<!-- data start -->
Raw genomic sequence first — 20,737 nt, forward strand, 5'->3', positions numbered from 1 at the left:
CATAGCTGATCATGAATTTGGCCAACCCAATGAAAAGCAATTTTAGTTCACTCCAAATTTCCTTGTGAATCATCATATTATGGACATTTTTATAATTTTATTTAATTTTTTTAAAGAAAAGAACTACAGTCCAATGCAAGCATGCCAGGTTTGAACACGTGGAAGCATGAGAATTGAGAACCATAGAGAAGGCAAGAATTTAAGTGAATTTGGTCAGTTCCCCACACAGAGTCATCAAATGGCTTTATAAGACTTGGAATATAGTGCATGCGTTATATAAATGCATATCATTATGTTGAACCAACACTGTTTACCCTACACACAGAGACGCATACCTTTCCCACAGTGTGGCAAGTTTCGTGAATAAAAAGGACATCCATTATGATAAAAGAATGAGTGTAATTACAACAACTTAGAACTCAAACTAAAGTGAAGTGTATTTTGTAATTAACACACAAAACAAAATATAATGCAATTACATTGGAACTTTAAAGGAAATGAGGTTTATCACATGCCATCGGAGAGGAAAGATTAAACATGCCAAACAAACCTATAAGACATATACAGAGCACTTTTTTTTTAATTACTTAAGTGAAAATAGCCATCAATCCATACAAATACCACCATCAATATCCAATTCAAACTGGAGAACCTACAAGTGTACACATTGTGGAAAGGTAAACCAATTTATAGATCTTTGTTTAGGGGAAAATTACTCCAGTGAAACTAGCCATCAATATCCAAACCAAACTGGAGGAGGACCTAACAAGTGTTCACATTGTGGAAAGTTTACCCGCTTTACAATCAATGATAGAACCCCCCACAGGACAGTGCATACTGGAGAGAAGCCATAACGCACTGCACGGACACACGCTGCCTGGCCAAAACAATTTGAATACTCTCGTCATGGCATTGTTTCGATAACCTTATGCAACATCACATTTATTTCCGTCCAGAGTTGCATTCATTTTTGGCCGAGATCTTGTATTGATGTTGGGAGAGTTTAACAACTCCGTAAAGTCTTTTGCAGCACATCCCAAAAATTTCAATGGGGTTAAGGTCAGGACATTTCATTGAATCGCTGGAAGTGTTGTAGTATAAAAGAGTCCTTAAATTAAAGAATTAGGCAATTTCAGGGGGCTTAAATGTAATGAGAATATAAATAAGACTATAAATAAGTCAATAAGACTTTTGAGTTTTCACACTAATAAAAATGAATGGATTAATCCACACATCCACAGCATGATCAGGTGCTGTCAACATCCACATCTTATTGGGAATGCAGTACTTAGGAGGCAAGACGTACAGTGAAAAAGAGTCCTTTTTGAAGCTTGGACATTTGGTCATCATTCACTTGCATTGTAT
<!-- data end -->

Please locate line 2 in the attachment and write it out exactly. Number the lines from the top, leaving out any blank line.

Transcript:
CATAGCTGATCATGAATTTGGCCAACCCAATGAAAAGCAATTTTAGTTCACTCCAAATTTCCTTGTGAATCATCATATTATGGACATTTTTATAATTTTATTTAATTTTTTTAAAGAAAAGAACTACAGTCCAATGCAAGCATGCCAGGTTTGAACACGTGGAAGCATGAGAATTGAGAACCATAGAGAAGGCAAGAATTTAAGTGAATTTGGTCAGTTCCCCACACAGAGTCATCAAATGGCTTTATAAGACTTGGAATATAGTGCATGCGTTATATAAATGCATATCATTATGTTGAACCAACACTGTTTACCCTACACACAGAGACGCATACCTTTCCCACAGTGTGGCAAGTTTCGTGAATAAAAAGGACATCCATTATGATAAAAGAATGAGTGTAATTACAACAACTTAGAACTCAAACTAAAGTGAAGTGTATTTTGTAATTAACACACAAAACAAAATATAATGCAATTACATTGGAACTTTAAAGGAAATGAGGTTTATCACATGCCATCGGAGAGGAAAGATTAAACATGCCAAACAAACCTATAAGACATATACAGAGCACTTTTTTTTTAATTACTTAAGTGAAAATAGCCATCAATCCATACAAATACCACCATCAATATCCAATTCAAACTGGAGAACCTACAAGTGTACACATTGTGGAAAGGTAAACCAATTTATAGATCTTTGTTTAGGGGAAAATTACTCCAGTGAAACTAGCCATCAATATCCAAACCAAACTGGAGGAGGACCTAACAAGTGTTCACATTGTGGAAAGTTTACCCGCTTTACAATCAATGATAGAACCCCCCACAGGACAGTGCATACTGGAGAGAAGCCATAACGCACTGCACGGACACACGCTGCCTGGCCAAAACAATTTGAATACTCTCGTCATGGCATTGTTTCGATAACCTTATGCAACATCACATTTATTTCCGTCCAGAGTTGCATTCATTTTTGGCCGAGATCTTGTATTGATGTTGGGAGAGTTTAACAACTCCGTAAAGTCTTTTGCAGCACATCCCAAAAATTTCAATGGGGTTAAGGTCAGGACATTTCATTGAATCGCTGGAAGTGTTGTAGTATAAAAGAGTCCTTAAATTAAAGAATTAGGCAATTTCAGGGGGCTTAAATGTAATGAGAATATAAATAAGACTATAAATAAGTCAATAAGACTTTTGAGTTTTCACACTAATAAAAATGAATGGATTAATCCACACATCCACAGCATGATCAGGTGCTGTCAACATCCACATCTTATTGGGAATGCAGTACTTAGGAGGCAAGACGTACAGTGAAAAAGAGTCCTTTTTGAAGCTTGGACATTTGGTCATCATTCACTTGCATTGTAT